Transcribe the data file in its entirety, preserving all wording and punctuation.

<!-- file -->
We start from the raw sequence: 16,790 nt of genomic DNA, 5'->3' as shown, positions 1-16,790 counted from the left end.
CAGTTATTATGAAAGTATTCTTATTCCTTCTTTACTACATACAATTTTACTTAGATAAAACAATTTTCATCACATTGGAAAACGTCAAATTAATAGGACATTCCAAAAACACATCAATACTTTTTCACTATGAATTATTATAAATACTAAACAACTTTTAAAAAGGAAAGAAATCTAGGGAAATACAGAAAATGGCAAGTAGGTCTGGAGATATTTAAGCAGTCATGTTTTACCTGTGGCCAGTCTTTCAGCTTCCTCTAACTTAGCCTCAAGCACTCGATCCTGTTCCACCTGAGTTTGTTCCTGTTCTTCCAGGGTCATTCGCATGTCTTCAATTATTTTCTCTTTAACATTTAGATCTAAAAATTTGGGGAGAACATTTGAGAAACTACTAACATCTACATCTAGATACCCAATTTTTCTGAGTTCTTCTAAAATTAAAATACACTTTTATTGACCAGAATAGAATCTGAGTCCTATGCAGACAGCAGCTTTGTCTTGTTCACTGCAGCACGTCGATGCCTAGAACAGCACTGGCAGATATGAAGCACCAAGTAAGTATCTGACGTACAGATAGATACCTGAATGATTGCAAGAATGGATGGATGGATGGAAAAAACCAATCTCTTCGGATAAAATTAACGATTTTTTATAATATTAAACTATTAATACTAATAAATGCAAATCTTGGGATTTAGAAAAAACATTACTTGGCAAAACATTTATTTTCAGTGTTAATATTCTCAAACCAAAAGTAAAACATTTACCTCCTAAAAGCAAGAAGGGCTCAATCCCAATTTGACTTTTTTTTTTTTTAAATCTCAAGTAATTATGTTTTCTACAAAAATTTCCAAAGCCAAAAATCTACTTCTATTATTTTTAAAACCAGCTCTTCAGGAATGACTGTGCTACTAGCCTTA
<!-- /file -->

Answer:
We start from the raw sequence: 16,790 nt of genomic DNA, 5'->3' as shown, positions 1-16,790 counted from the left end.
CAGTTATTATGAAAGTATTCTTATTCCTTCTTTACTACATACAATTTTACTTAGATAAAACAATTTTCATCACATTGGAAAACGTCAAATTAATAGGACATTCCAAAAACACATCAATACTTTTTCACTATGAATTATTATAAATACTAAACAACTTTTAAAAAGGAAAGAAATCTAGGGAAATACAGAAAATGGCAAGTAGGTCTGGAGATATTTAAGCAGTCATGTTTTACCTGTGGCCAGTCTTTCAGCTTCCTCTAACTTAGCCTCAAGCACTCGATCCTGTTCCACCTGAGTTTGTTCCTGTTCTTCCAGGGTCATTCGCATGTCTTCAATTATTTTCTCTTTAACATTTAGATCTAAAAATTTGGGGAGAACATTTGAGAAACTACTAACATCTACATCTAGATACCCAATTTTTCTGAGTTCTTCTAAAATTAAAATACACTTTTATTGACCAGAATAGAATCTGAGTCCTATGCAGACAGCAGCTTTGTCTTGTTCACTGCAGCACGTCGATGCCTAGAACAGCACTGGCAGATATGAAGCACCAAGTAAGTATCTGACGTACAGATAGATACCTGAATGATTGCAAGAATGGATGGATGGATGGAAAAAACCAATCTCTTCGGATAAAATTAACGATTTTTTATAATATTAAACTATTAATACTAATAAATGCAAATCTTGGGATTTAGAAAAAACATTACTTGGCAAAACATTTATTTTCAGTGTTAATATTCTCAAACCAAAAGTAAAACATTTACCTCCTAAAAGCAAGAAGGGCTCAATCCCAATTTGACTTTTTTTTTTTTTAAATCTCAAGTAATTATGTTTTCTACAAAAATTTCCAAAGCCAAAAATCTACTTCTATTATTTTTAAAACCAGCTCTTCAGGAATGACTGTGCTACTAGCCTTA